A God That Could Be Real
“God” is a word. If we define it, even subconsciously, as something that cannot exist in our universe, we sabotage ourselves: we banish God from our reality and throw away all possibility of a truly coherent big picture. But if we take seriously the reliable—and thus invaluable—scientific and historical knowledge we now possess, we can re-define God in a radically new and empowering way that expands our thinking and could help save us in the dangerous era humanity is entering.
For over thirty years I have had a ringside seat for one of the most exciting scientific revolutions of our time, the revolution in cosmology. In the 1970s the great cosmological mystery was this: if the Big Bang was symmetrical in all directions, why isn’t the expanding universe today just a bigger soup of particles? Instead, beautiful spiral and elliptical galaxies are scattered throughout, but not randomly: they lie along invisible filaments, like glitter tossed on lines of glue. Where several big filaments intersect, great clusters of galaxies have formed. Why? What happened to the soup? Where did all this structure come from?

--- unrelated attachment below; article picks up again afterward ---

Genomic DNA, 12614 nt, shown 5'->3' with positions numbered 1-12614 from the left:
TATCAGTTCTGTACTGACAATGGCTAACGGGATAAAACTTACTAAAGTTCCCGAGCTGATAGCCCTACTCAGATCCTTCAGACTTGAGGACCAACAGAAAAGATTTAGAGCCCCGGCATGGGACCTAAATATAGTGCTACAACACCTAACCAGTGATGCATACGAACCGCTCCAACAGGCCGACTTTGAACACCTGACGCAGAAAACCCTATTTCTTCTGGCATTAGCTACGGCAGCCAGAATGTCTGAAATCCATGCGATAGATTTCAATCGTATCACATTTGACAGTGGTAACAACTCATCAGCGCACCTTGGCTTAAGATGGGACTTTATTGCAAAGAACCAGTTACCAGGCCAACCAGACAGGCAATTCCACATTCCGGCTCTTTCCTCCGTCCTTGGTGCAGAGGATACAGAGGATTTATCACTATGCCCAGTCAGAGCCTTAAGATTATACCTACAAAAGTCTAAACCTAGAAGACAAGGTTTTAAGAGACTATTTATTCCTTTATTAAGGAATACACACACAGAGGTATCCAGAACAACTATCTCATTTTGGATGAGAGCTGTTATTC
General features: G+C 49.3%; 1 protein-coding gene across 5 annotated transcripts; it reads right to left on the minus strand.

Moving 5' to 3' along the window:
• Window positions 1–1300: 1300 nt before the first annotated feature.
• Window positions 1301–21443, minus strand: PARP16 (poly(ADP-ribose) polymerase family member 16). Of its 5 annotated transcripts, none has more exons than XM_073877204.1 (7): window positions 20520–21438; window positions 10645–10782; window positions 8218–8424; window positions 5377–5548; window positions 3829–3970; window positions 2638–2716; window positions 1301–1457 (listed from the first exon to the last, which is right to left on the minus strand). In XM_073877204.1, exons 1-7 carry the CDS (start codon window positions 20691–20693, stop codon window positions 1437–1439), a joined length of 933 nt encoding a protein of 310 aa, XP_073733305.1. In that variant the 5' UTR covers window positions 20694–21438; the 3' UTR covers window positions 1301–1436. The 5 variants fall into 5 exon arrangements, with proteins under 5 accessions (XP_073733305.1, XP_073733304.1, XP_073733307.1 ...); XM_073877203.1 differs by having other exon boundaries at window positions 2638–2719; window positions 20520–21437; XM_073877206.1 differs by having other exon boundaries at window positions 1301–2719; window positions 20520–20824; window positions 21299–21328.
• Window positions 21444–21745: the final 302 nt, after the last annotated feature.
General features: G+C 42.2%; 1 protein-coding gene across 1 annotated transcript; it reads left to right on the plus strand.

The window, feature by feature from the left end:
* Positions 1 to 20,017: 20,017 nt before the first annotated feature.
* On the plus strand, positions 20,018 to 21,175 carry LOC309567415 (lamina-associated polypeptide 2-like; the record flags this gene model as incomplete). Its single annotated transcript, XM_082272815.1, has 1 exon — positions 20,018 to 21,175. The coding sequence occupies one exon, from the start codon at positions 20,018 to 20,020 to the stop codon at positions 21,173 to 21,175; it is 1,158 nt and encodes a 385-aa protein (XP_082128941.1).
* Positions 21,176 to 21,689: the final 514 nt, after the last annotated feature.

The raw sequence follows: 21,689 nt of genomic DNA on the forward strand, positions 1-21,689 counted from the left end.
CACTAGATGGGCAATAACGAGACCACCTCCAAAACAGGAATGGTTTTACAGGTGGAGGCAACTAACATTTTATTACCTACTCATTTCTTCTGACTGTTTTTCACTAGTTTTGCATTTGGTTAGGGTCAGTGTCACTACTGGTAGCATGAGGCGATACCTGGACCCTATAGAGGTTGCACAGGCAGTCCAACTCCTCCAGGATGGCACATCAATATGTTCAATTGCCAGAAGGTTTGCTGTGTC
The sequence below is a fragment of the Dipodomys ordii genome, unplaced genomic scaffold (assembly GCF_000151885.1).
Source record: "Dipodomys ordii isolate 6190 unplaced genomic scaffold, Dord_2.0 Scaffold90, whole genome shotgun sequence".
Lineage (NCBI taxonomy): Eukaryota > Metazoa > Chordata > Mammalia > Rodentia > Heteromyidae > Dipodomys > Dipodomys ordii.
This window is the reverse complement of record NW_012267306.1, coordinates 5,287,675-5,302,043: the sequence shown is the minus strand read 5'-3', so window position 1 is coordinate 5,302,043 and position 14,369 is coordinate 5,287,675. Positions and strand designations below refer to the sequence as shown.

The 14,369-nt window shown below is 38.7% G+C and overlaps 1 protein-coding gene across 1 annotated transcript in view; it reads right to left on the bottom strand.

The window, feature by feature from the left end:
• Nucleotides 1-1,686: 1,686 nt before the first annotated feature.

The Double Dark Universe
In 1984 my husband Joel Primack was one of four scientists who put forth a daring theory that threw open the door to solving the mystery. According to the “double dark” theory, everything we can see, including all the stars, planets, and glowing gas clouds in our galaxy and all the distant galaxies, is less than half of one percent of the contents of the universe. The universe is almost entirely made of two dynamic, invisible presences, not made of atoms or the parts of atoms, unknown and undreamed of until the twentieth century. “Dark matter” and “dark energy” have been competitors for billions of years, with dark matter’s gravity pulling ordinary (atomic) matter together and dark energy flinging space apart. Their cosmic interaction with ordinary matter has spun the visible galaxies into being and thus created the only possible homes for the evolution of planets and life.
Over the decades, as data confirming this weird story began to trickle then pour in from telescopes and satellites, I kept wondering, what does it mean for us humans that we’re not living in the universe we thought we were in? Today astronomers worldwide accept the double dark theory as the modern story of the universe, but they have not answered this question.